The @abook4you website is linked to the @abook4you Twitter bot. The website also crossposts to Facebook and Tumblr. You can see a full description of the bot on the About page.

The content on all four is mostly generated on a fully-automated basis, focusing on book recommendations, alongside reviews from both critics and readers. Additionally, they all feature a stream of book-related quotes.

The bot is possible due to the explosion in access to public databases through APIs (Application Programming Interfaces), and scripting. The Twitter bot is able to respond autonomously to unique mentions requesting a book recommendation, as long as a genre is cited. However, the 140-character limitation does not allow for much, so the website vastly expands the amount of information that can be presented.

In addition to more data, the bot functionality has been enhanced to manage content on the website. Apart from posting, storing and indexing, it is now possible to solicit a genre-specific recommendations via a form request, and if the query is successful, a user-generated post will result. Similarly, a search query can be made via a separate form request, with a user-generated post also created if the query is successful. In order to assist with the search query, a Google custom search tool is also available. Lastly, fully functional membership and social tools have been deployed, and there is a forum for members to have their say. In summary, visitors, and members can populate the website with content that they generate.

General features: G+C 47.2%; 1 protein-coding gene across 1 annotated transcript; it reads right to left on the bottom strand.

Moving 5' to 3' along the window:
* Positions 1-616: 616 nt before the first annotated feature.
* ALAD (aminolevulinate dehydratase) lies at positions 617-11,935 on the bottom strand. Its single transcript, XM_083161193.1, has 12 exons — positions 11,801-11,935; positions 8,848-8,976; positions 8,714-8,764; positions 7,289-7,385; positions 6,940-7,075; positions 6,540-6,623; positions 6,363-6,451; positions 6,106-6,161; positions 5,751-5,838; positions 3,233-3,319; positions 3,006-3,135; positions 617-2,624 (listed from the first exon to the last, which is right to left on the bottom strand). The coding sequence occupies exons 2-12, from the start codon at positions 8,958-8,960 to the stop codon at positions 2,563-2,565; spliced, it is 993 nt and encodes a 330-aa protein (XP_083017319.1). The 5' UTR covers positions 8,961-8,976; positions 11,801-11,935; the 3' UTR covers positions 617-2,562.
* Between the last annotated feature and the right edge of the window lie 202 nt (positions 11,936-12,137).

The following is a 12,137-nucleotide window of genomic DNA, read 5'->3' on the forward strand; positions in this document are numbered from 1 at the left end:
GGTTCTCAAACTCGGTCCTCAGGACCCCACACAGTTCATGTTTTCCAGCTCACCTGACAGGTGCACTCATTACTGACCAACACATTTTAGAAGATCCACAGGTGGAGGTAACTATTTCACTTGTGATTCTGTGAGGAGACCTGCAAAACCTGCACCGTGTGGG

Developed pro-bono, and for the fun of it, by @replies4u (feel free to see more bot examples at http://www.r4utools.co.uk).

A fiction book recommendation: Will You Walk a Little Faster? by Penelope Shuttle

A critic review (source Guardian) can be read at: http://bit.ly/2jhXR3d.
Shuttle is mistress of the minor key; many poems end with their heads slightly bowed. And yet she can also be relied upon, when necessary, to respond to Lewis Carroll’s question – and her title – and join the dance.
Book description from Google Books:
The 12th collection of poems from British poet Penelope Shuttle. The poems in her latest collection explore cities (London and Bristol), drawing on architecture, history and personal memory. Her Bloodaxe collection Redgrove’s Wife was shortlisted for the Forward Prize and the T.S. Eliot Prize.

Buy it or see reader reviews on amazon.com at: http://amzn.to/2BBCyjF.